The Isley Brothers – SHOUT - The Isley Brothers are an American musical group originally from Cincinnati, Ohio, originally a vocal trio consisting of brothers O'Kelly Isley, Jr., Rudolph Isley and Ronald Isley. The group has been cited as having enjoyed one of the "longest, most influential, and most diverse careers in the pantheon of popular music".  Alongside a fourth brother, Vernon, the group originally performed gospel music until Vernon's death a couple years after its original formation. After moving to the New York City area in the late 1950s, the group had modest chart successes during their early years, first coming to prominence in 1959 with their fourth single, "Shout", written by the three brothers. Initially a modest charted single, the song eventually sold over a million copies. Afterwards the group recorded modestly successful works for a variety of labels, including the top 20 single, "Twist & Shout" and the Motown single, "This Old Heart of Mine (Is Weak for You)" before recording and issuing the Grammy Award-winning hit, "It's Your Thing" on their own label, T-Neck Records.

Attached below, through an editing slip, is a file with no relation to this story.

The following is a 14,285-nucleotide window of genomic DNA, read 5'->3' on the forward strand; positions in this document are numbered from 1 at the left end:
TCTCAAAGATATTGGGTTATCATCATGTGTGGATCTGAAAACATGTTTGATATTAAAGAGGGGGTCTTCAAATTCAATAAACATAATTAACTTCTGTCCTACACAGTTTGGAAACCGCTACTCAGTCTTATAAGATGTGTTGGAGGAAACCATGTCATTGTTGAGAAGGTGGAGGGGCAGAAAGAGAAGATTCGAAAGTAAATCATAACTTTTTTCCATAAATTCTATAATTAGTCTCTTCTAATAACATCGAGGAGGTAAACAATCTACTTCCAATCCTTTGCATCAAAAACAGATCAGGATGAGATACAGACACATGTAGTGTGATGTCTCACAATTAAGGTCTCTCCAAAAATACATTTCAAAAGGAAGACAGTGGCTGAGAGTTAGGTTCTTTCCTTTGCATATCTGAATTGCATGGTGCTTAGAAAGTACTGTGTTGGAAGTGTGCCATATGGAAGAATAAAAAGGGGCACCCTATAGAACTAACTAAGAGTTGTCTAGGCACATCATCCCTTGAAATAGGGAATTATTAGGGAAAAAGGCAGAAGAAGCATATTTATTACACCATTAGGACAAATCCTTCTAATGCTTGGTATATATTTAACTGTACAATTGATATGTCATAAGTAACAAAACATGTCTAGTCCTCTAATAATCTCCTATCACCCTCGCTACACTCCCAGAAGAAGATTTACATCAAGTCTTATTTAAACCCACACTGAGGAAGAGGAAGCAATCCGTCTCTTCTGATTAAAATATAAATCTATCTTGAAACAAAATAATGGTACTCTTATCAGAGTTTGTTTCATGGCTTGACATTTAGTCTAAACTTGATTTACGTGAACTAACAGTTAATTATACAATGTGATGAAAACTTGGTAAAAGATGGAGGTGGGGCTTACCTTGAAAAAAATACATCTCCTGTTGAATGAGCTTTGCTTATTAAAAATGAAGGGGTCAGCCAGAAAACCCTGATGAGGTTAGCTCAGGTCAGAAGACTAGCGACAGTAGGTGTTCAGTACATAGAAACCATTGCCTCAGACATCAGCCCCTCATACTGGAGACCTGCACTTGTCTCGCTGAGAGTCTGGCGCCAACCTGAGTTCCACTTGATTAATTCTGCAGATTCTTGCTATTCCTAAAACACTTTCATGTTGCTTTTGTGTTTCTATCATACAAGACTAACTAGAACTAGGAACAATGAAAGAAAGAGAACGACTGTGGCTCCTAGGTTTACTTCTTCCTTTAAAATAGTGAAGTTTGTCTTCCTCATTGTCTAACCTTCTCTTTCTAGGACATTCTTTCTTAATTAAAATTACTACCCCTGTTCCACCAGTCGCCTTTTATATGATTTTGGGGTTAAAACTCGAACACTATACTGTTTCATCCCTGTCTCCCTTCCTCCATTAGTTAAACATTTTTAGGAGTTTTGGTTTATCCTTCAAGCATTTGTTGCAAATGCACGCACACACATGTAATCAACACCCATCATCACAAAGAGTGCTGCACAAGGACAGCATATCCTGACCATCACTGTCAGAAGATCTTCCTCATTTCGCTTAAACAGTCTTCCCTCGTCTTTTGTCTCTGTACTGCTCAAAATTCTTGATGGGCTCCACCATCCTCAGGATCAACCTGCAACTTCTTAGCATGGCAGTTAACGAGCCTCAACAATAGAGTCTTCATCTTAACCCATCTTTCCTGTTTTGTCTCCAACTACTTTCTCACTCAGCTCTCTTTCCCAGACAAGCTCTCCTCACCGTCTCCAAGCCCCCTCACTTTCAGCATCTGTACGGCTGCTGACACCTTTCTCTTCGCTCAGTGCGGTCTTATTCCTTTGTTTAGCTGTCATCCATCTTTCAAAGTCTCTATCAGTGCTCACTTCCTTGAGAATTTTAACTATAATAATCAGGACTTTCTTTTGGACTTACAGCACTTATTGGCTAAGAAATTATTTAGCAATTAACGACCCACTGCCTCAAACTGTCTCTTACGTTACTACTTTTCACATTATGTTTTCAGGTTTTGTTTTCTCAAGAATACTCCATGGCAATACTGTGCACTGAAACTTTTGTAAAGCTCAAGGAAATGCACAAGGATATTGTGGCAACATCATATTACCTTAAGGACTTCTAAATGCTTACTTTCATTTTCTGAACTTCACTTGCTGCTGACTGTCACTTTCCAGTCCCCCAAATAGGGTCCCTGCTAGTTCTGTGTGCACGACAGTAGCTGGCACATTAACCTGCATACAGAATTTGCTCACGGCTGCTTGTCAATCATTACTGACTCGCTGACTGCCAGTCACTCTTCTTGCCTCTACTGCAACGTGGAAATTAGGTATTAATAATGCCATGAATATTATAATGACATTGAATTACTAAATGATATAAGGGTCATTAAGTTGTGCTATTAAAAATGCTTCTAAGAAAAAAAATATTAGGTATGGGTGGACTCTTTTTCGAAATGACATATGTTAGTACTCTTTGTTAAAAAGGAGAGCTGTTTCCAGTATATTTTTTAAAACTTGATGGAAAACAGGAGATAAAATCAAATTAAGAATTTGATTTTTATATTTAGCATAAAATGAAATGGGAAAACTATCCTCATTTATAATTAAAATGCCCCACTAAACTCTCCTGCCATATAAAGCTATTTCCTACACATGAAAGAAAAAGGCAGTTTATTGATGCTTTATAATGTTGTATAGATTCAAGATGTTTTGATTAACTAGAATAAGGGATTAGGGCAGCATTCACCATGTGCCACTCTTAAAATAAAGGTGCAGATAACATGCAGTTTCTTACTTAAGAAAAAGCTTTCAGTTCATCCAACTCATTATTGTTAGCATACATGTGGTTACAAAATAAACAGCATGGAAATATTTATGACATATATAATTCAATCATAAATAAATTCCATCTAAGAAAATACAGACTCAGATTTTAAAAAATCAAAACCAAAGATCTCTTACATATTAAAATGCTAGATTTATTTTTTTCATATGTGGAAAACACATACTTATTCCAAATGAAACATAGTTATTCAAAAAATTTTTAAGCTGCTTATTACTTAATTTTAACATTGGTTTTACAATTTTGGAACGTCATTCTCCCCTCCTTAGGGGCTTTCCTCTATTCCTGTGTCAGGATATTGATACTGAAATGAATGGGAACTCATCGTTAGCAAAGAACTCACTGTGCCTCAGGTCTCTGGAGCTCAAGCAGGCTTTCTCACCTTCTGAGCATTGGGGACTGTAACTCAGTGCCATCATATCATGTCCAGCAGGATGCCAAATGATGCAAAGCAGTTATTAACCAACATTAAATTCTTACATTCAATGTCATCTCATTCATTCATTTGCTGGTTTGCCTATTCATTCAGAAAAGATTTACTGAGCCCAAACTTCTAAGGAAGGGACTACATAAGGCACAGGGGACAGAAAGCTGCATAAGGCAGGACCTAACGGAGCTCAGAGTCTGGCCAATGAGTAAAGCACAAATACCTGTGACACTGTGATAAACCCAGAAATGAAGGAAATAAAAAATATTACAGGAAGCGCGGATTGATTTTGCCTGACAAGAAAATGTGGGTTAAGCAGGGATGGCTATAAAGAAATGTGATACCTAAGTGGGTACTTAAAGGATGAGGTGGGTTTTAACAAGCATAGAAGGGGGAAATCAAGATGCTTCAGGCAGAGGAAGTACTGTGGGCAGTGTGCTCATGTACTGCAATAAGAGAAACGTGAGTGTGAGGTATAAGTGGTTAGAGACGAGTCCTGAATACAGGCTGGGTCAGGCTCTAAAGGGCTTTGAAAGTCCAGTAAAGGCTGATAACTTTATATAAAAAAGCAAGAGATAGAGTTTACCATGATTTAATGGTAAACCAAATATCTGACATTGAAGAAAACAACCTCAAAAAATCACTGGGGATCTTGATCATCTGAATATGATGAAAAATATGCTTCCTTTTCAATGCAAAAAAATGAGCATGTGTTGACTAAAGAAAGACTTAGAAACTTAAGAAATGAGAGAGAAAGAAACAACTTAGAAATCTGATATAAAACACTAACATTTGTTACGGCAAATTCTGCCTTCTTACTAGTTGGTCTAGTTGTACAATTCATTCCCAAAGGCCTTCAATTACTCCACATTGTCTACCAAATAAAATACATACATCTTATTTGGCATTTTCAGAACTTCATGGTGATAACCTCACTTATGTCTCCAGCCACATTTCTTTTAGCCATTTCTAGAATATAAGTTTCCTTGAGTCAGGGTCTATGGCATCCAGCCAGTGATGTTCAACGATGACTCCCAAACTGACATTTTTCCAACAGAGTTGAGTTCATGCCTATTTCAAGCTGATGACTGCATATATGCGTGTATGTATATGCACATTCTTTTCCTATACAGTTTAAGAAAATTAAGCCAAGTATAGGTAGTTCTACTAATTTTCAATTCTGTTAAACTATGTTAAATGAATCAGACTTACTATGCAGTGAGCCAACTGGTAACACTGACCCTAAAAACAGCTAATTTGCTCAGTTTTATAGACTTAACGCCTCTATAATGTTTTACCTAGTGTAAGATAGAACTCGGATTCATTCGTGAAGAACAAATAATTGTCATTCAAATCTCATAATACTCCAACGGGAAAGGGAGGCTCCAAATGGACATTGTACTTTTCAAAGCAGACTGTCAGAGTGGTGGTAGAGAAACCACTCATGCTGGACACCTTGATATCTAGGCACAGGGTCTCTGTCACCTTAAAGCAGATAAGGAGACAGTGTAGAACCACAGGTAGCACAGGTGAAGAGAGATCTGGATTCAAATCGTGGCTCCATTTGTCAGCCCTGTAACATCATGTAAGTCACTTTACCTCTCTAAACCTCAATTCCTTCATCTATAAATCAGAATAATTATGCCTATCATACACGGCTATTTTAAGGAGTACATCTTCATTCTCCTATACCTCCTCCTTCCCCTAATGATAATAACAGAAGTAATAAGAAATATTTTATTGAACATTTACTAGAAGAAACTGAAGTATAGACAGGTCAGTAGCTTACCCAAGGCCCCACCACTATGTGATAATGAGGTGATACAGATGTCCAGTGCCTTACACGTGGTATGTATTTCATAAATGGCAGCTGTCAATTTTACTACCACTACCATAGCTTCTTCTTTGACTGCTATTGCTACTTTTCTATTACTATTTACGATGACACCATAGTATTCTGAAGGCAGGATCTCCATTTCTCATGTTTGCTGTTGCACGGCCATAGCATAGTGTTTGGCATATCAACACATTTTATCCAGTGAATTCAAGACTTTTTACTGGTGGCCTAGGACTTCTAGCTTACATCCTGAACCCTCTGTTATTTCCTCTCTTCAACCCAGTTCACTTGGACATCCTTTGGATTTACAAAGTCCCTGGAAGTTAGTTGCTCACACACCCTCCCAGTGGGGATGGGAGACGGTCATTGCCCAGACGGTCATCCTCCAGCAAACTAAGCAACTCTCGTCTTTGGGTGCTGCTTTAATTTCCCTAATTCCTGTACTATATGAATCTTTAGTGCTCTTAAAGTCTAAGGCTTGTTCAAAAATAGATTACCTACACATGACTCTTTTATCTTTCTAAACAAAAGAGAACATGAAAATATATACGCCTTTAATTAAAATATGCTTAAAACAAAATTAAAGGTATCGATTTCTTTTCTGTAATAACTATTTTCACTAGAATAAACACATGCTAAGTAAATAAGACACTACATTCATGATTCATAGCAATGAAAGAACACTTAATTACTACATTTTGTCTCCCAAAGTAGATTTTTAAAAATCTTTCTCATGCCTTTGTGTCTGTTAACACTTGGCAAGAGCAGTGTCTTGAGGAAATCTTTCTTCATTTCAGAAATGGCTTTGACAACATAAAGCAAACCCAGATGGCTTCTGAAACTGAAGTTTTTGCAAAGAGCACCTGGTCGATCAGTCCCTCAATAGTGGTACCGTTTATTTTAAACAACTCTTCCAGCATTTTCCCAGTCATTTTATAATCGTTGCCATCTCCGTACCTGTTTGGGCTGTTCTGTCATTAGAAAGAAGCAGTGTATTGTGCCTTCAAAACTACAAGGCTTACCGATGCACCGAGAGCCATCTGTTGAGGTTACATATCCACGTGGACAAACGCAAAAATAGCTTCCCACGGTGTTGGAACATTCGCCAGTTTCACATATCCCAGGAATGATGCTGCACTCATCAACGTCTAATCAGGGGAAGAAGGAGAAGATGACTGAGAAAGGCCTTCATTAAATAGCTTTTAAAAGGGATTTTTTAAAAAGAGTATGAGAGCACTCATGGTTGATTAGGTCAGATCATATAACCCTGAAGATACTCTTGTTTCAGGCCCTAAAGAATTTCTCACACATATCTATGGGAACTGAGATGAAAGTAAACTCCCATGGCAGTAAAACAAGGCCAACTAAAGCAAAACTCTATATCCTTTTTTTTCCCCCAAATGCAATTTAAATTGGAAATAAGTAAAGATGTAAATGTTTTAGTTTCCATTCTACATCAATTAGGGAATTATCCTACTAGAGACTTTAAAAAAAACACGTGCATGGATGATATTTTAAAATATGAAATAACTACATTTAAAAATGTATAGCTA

Stevie Ray Vaughan & Double Trouble – PRIDE AND JOY - Stephen "Stevie" Ray Vaughan (October 3, 1954 – August 27, 1990) was an American guitarist, singer, songwriter and record producer. Often referred to by his initials, SRV, Vaughan revived blues rock and paved the way for many other artists. Vaughan was a founding member and leader of Double Trouble. With drummer Chris Layton and bassist Tommy Shannon, Vaughan ignited the blues revival of the 1980s. In a career spanning seven years, Vaughan and Double Trouble consistently sold out concerts while their albums frequently went gold.  Vaughan was born and raised in Dallas, Texas, and briefly lived in Graham, Texas. The younger brother of Jimmie Vaughan, Stevie started playing guitar at the age of seven and soon after formed several bands that occasionally performed in local nightclubs. At age 17, he dropped out of high school and moved to Austin to pursue a career in music, joining groups such as Krackerjack, the Nightcrawlers, and the Cobras. In 1977, he formed Triple Threat Revue, a band that regularly performed around Austin and eventually evolved into Double Trouble. In 1982, Vaughan and Double Trouble performed at the Montreux Jazz Festival in Switzerland, catching the attention of musicians David Bowie and Jackson Browne. Bowie asked Vaughan to play on his upcoming studio album Let's Dance and Browne offered the band free use of his personal studio in Los Angeles to record an album.